How Does Freelance Writing Work?

Freelance writer typing on laptop from coffee shop
••• Kristen Curette/Stocksy United

There are many different ways to break into the freelance writing business. Sometimes people leave a full-time job knowing they've made enough contacts to get work. Some writers start out by finding small writing jobs online. Others work in a related business, like public relations, and have enough of a portfolio to approach past clients, and others. 

What Is Freelance Writing?

Freelance writing is the practice of writing for money while working on one's own and not employed by a company or organization. Freelance writers produce whatever written text is needed by their clients, either working from home or in a rented office space. Writers can have many different clients, or, one very large client with a lot of steady, on-going work. Writers can work as generalists and cover topics as far-fetched as automobile and architectural design. Or, specialize in one area, such as the culinary arts, for example.

There is no right or wrong. It simply a matter of preference, coupled (perhaps) with background and training. 

How Does the Freelance Business Work?

Freelance writers are not only writers but are often also marketers, marketing themselves and their skills to potential clients. Freelance writers are also often business owners because they must form a business, such as an LLC, in order to separate their personal finances from their business finances. Successful freelance writers are often a combination of artist wordsmiths and shrewd business owner. You may consider yourself a talented writer, but you still need to sell yourself and manage your own finances.

What Is a Freelance Writer Tasked With?

Freelance writers compose whatever text their clients need. That is the creative side. But, freelance writers often approach their work like any other business, spending part of their time seeking new business and the other part of their time staying on top of record keeping. However, between 60 and 75 percent of the writer's time should be devoted to writing copy whether it's magazine articles, websites, press releases, blog posts, newsletters, internal corporate communications, or brochures.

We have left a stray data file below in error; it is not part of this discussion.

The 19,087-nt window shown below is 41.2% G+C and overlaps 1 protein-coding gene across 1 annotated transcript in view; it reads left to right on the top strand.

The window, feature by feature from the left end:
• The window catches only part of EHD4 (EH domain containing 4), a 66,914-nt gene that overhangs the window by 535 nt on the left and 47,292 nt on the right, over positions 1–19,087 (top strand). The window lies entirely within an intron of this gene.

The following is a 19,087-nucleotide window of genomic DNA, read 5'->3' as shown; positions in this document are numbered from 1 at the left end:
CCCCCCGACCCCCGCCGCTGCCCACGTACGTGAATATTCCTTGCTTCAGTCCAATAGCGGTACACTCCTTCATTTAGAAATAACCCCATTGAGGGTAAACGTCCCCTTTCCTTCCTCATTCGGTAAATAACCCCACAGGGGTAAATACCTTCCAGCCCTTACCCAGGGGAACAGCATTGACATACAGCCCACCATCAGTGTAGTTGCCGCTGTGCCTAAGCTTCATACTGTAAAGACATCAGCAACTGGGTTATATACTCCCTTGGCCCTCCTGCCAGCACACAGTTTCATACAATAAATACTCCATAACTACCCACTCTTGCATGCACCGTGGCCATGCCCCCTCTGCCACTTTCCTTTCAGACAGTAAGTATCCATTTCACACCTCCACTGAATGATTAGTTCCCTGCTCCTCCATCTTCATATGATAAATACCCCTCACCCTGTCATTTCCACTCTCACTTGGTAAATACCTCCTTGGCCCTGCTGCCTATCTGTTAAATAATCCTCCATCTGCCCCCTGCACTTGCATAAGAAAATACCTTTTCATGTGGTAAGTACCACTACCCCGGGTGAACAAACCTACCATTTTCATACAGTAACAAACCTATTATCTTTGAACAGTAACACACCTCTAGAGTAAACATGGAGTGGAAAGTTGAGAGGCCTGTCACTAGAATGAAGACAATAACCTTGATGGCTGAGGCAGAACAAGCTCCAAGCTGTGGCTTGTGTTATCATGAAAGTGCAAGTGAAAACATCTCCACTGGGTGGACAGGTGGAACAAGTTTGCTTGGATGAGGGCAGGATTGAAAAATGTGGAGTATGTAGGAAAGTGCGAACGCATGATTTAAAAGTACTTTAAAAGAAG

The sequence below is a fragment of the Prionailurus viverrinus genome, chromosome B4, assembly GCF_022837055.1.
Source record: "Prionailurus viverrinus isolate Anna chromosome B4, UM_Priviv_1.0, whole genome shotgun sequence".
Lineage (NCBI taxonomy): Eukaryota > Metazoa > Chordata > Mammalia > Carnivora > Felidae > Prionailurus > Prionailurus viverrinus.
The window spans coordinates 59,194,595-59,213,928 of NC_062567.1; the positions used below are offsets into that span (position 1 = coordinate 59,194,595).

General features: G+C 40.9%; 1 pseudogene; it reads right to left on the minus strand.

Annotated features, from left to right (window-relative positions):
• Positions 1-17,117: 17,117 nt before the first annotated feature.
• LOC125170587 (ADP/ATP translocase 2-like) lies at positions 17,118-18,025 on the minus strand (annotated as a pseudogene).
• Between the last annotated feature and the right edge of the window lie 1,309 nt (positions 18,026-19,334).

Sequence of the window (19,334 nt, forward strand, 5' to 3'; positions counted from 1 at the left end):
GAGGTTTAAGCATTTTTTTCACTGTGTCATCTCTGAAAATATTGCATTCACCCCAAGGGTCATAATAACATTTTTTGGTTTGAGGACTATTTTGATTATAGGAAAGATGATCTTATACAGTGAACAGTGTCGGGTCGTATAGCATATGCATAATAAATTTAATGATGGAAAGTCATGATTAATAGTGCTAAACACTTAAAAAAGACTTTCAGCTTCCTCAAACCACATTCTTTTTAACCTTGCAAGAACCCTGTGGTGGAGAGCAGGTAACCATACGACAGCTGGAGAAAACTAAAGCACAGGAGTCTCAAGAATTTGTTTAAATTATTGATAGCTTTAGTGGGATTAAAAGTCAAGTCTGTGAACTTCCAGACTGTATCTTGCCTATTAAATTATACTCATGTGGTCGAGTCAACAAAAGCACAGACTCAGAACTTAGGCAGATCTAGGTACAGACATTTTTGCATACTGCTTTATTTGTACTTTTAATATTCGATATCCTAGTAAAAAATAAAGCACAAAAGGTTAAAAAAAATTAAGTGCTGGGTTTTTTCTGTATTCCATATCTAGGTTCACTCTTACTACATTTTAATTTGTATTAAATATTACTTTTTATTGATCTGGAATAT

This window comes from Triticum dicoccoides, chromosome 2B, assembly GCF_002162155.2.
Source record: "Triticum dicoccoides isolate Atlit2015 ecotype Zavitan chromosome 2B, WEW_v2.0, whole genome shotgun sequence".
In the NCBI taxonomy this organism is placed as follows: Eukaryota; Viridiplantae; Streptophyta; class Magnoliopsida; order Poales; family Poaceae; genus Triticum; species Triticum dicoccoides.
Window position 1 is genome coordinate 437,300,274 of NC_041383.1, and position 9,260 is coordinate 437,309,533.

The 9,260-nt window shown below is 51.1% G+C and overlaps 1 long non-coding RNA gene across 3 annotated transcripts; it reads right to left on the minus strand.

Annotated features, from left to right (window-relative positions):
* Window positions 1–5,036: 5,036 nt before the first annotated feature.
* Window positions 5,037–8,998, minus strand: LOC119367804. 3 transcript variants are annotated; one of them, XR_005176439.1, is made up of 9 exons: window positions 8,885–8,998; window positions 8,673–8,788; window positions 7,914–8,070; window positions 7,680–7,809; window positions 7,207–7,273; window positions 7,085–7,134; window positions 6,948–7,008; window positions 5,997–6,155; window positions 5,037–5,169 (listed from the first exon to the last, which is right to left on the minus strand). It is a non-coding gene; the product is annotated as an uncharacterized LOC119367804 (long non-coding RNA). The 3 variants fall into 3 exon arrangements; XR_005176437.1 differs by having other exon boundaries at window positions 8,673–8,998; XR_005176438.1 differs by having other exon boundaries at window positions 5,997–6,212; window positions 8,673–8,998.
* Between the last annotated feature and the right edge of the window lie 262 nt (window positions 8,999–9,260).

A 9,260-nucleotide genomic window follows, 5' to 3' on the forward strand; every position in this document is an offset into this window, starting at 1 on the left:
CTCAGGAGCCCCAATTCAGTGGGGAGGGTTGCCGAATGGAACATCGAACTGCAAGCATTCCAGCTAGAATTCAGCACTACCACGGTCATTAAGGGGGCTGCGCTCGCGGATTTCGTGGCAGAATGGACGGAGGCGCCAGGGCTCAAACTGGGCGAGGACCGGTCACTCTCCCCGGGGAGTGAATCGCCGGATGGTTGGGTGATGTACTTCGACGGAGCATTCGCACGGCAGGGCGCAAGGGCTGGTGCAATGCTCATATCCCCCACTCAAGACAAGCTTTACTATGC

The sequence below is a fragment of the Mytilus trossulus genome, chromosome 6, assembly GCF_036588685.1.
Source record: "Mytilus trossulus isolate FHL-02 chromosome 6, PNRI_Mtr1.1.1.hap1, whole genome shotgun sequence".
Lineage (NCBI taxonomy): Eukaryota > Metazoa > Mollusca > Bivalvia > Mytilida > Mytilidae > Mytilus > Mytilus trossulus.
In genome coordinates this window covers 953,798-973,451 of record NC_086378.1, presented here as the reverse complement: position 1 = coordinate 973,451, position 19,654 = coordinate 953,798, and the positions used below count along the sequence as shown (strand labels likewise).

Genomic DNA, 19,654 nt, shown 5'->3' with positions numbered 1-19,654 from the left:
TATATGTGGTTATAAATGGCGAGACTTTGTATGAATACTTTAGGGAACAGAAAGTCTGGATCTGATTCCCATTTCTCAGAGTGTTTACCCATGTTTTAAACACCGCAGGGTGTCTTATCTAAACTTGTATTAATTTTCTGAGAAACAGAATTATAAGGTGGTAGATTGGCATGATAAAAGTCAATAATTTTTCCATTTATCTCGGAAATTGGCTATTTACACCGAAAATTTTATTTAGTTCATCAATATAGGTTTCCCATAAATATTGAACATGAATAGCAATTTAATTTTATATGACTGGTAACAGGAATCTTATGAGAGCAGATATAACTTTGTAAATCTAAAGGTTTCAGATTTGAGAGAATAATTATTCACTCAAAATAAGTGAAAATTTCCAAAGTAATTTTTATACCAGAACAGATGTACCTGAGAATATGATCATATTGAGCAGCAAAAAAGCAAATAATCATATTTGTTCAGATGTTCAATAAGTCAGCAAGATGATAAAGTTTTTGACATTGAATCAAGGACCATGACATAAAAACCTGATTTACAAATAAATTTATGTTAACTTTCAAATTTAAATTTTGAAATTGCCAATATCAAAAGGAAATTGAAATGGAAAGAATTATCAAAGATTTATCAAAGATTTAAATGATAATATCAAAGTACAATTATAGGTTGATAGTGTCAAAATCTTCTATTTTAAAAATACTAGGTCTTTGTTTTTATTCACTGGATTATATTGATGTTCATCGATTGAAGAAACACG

How Do Freelancers Get Paid?

Every client has their own process and payment type. Sometimes a client will want the writer to send them an invoice when the work is done, or they pay half up front and the remainder when the work is handed in. Sometimes, clients simply want a Paypal message that reminds them that payment is due and then a check is dispersed. Other clients have intricate computer systems that tell them when it’s time to pay a writer, and no action is needed on the part of the freelancer.

Many individuals and smaller businesses like the convenience of Paypal. However, large organizations stick to the more traditional system of sending checks by the due date noted on submitted invoices. 

Whatever kind of payment schedule is used, the writer has to be really good at budgeting and money management because the onus on them to get paid in a timely fashion.

Why Are There Freelance Writers?

One reason this career exists is that people, or companies, often need only one project done at a time, such as one booklet written to launch a new product. Or, a large or small business needs copy produced for their new website. Hence, there’s no reason to hire an employee. Instead, it’s simpler to enter into an agreement or contract with an individual writer. Even if the business ends up having several projects in a year, it's still less expensive to farm out the work as opposed to hiring an employee who requires benefits such as health care.

Additionally, in today's digital work world, many companies simply don’t exist in a fixed physical location. Those companies need workers who are able to work independently, in their own space. More and more of these companies are contracting with individual workers not just in different zip codes, but in different parts of the country. This explains the explosion of the popular WeWork shared office space locations springing up across the U.S.

The life of a freelance writer is not only an independent life with a great deal of flexibility​ if one becomes skilled in the business side (and works hard enough) it can become a financially successful life.